But some experts say that label doesn’t always mean what consumers think it means.
Some local coffee vendors are committed to bean varieties that come with good intentions — choosing to purchase more-expensive fair trade beans.
However, some allege the impact of those fair trade beans is unclear, or that consumers are unsure of what they’re paying more for.
Chris Pyle, owner of Donkey Coffee and Espresso, 17 W. Washington St., said a survey conducted at his shop found many of his customers were unaware of the definition of fair trade.
Donkey only sells fair or direct trade coffee beans, meaning farmers are paid a higher wage and none of the beans are a product of child or forced labor.
Pyle estimated 80 percent of Donkey’s customers come to the shop simply because they like the taste of the coffee, though he also estimated that only 10 percent of overall customers have an idea of what fair trade means.
Products with a fair trade stamp have been certified by one of several agencies that check coffee bean farms and exporters to ensure no child or forced labor is being used and that farmers are paid significantly more for their beans than they would make on the open market, according to a study from the Center for Global Development, a nonprofit organization.
According to the International Coffee Organization’s website, a pound of coffee was valued $1.48 as of Feb. 9.
Understanding that definition is crucial for Court Street coffee drinkers, Pyle said, as fair trade beans are costly — sometimes two to three times more expensive than non-certified coffee beans.
But according to the CGD study, consumers might be misled about where that extra cash is going.
The study, written in 2012, concluded fair trade farmers receive “relatively limited direct benefits,” because most farms can only sell a small percentage of their crops for fair trade prices, and that labor standards on fair trade farms aren’t “rigorous.”
However, Jennifer Gallegos, director of coffee and business development at Fair Trade USA, a nonprofit organization, said some are misplacing their concerns about fair trade.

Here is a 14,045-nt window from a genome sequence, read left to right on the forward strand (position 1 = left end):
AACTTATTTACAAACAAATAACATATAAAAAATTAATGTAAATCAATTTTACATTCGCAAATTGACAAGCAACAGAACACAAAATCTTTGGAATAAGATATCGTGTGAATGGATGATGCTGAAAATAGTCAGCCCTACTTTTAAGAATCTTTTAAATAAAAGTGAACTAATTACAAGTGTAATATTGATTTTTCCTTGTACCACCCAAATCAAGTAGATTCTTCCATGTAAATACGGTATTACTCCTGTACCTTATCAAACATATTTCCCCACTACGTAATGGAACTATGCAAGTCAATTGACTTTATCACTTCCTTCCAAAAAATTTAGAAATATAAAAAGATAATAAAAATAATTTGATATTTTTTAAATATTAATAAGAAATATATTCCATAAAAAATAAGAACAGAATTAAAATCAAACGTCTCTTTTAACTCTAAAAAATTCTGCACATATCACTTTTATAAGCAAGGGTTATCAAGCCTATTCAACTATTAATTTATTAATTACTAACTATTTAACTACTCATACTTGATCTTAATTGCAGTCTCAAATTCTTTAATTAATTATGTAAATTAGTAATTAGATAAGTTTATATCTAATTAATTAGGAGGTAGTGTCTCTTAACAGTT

“Fair trade is not the problem. The market is the problem,” Gallegos said, adding world coffee prices haven’t changed naturally in 15 years. “Consumers have to be willing to pay more. Your local coffeehouse needs to be willing to pay more.”
Gallegos said she believes critics place too much emphasis on the economic impact of fair trade and ignore the potential social impact. Gallegos said fair trade systems work to “get more money and more empowerment back to producers.”
Pyle said there are problems with the fair trade system.
“Really when you say that word it … could mean anything these days,” Pyle said. “The idea of fair trade, I think, is awesome, but how it has been played out lately in corporate America is detestable.”
Julia Paxton, an economics professor at Ohio University and expert in agricultural economics, agreed the impact of fair trade goods varies, but took a more neutral stance on fair trade practices.
"It's just people willing to pay a little bit extra to make sure it gets into the pockets of the farmers and workers. The extent to which that actually happens varies," Paxton said.
She pointed out that fair trade coffee is still very much a niche market.
"If Donkey Coffee is willing to have a contract with a coffee growing village ... it's probably not affecting the world price of coffee. If demand for fair trade coffee continues to increase, there could be secondary effects for coffee and related markets."
While Pyle agreed there are problems with the fair trade labeling system, he maintained Donkey is committed to the idea of social justice, not fair trade specifically.
“No matter what fair trade becomes ... the idea of fair trade is what we’re after,” Pyle said. “Our whole thing is social justice. I’m not committed to fair trade, I’m committed to justice.”